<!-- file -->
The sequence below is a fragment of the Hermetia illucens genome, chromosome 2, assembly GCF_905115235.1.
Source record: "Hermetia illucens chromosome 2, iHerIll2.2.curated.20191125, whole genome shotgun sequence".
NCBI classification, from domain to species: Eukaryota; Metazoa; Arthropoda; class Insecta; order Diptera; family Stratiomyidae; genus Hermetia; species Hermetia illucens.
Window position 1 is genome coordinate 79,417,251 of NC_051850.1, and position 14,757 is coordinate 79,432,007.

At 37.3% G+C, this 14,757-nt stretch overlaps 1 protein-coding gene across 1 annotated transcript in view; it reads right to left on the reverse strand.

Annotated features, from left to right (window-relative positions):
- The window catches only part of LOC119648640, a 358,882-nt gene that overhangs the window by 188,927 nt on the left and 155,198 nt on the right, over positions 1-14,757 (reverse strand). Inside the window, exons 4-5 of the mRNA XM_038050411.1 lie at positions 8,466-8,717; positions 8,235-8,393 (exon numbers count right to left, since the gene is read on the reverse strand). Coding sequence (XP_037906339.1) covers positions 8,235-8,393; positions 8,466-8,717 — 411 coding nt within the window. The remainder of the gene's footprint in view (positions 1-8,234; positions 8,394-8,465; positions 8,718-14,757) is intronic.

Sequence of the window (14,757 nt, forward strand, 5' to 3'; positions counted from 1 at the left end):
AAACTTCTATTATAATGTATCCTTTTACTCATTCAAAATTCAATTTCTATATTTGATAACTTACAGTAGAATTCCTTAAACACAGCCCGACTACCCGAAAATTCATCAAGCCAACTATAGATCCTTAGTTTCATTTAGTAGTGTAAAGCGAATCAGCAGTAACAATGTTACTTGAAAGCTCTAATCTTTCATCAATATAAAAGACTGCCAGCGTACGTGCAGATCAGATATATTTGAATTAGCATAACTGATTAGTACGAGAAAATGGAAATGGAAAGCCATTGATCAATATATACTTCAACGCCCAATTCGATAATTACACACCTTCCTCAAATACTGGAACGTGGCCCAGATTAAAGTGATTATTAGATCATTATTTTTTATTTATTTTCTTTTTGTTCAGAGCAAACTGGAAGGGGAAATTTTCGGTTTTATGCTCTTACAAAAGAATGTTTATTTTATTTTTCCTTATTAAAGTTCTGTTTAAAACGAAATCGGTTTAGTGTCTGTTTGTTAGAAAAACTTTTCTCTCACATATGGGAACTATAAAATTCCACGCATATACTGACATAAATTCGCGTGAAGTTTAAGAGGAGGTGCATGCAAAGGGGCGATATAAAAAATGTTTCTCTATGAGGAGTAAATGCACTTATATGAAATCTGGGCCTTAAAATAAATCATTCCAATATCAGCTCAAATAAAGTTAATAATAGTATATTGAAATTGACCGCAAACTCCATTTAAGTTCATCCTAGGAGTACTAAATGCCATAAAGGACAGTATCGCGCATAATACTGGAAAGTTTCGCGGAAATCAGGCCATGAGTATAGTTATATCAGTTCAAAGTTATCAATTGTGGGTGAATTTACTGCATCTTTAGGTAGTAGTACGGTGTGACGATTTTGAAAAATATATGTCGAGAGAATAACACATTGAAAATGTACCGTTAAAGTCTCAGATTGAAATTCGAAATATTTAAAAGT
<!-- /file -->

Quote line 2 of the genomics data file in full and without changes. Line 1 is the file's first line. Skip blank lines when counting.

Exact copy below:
Source record: "Hermetia illucens chromosome 2, iHerIll2.2.curated.20191125, whole genome shotgun sequence".